This is what the funding breakdown of the categories looks like, divided by stage. At the bottom we graph the quantity funded by stage and category also.  

A couple of trends to call-out:

  • Money continues to flow to large market opportunities such as college and test prep, tutoring, and language learning.
  • India-focused venture activity in education is on the rise with investments in gaming, content, tutoring, and more. Please note companies exclusive to foreign markets are not included in the graphs or data.
  • Funding for K12 is more concentrated in the early stages reflecting the influx of talented web and mobile entrepreneurs starting new companies and new, early-stage funding sources.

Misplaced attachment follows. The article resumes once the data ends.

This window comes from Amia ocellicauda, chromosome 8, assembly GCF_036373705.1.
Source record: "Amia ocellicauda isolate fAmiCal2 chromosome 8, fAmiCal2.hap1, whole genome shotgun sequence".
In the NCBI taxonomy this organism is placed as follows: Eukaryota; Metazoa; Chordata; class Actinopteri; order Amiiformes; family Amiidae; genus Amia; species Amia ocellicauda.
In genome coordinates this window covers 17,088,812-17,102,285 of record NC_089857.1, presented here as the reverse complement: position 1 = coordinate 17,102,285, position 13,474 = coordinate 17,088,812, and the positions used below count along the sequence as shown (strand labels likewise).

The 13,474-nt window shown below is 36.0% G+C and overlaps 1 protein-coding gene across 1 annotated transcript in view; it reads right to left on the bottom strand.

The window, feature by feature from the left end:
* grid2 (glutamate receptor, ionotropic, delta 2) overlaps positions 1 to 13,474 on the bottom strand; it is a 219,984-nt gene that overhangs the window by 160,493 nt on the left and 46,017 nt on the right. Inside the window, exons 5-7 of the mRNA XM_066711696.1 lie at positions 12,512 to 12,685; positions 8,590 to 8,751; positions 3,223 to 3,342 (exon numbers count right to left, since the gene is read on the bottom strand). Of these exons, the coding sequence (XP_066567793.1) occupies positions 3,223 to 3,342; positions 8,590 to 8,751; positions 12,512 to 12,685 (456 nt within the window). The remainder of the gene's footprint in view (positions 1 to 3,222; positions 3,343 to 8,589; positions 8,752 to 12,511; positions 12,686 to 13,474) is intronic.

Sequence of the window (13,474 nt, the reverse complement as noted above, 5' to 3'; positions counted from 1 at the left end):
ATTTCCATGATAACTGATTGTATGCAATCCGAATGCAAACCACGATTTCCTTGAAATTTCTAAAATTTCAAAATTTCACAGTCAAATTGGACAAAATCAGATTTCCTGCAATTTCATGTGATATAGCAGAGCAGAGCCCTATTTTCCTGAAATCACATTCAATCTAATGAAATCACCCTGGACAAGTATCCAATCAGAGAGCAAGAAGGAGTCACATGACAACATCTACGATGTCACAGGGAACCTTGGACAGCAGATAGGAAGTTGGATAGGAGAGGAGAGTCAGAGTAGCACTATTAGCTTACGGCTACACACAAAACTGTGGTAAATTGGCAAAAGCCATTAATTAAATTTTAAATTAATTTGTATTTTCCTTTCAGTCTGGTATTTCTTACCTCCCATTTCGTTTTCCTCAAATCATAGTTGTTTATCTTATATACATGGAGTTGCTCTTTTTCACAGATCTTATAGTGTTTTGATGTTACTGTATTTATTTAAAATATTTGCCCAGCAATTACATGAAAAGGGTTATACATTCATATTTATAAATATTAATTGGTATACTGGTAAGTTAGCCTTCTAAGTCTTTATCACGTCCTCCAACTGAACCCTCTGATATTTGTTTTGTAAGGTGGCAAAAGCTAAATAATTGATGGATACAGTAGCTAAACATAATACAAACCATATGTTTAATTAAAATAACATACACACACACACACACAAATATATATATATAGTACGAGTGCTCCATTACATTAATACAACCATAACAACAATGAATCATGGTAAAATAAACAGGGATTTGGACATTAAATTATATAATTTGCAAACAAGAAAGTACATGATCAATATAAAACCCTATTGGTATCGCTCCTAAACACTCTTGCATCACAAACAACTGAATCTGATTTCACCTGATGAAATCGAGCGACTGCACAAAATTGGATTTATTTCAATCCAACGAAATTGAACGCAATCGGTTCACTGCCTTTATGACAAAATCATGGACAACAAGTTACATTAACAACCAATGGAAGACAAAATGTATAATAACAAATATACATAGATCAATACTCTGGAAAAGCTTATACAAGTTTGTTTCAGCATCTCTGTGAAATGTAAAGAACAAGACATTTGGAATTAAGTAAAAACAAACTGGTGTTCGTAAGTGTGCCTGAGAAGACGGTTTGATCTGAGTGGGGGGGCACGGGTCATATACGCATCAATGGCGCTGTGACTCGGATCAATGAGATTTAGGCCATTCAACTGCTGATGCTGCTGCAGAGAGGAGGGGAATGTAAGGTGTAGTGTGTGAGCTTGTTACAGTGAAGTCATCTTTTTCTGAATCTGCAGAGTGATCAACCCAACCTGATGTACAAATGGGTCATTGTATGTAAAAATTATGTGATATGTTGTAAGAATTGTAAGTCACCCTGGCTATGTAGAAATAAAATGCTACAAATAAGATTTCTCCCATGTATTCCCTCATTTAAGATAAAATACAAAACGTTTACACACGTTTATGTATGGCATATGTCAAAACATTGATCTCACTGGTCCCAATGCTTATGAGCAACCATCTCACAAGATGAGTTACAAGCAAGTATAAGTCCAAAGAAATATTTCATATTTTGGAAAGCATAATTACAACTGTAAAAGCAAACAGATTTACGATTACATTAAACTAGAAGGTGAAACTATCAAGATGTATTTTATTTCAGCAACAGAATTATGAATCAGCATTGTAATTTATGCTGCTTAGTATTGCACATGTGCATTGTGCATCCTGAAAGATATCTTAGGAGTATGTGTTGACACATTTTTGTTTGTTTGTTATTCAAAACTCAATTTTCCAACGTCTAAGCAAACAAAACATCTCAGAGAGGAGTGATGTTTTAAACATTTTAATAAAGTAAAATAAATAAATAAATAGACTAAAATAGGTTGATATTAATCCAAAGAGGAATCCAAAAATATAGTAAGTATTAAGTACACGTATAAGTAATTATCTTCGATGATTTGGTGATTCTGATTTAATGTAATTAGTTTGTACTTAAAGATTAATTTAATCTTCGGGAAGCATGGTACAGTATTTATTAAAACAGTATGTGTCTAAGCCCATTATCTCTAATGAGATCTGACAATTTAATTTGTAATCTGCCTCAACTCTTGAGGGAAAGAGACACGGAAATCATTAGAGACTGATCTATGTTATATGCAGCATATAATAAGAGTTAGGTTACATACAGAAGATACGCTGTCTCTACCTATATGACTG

• Total funding is roughly evenly split between learning tools for schools and supplemental  (direct to consumer) learning tools.  
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Technology for Schools and Teachers

 

K12 Platforms

  • School-based platforms that enable the creation of products and/or applications supporting present or future development like Education Elements or edmodo.  Platforms always have an API for developers.

K12 Teacher Tools

  • School-based tools that aid a teacher in the classroom. Can be domain specific like Desmos (math) or more horizontal like Nearpod (presentations).  Sometimes teacher tools grow into platforms (e.g. engrade started as a gradebook, but now has exposed an API that allows  3rd parties to integrate content).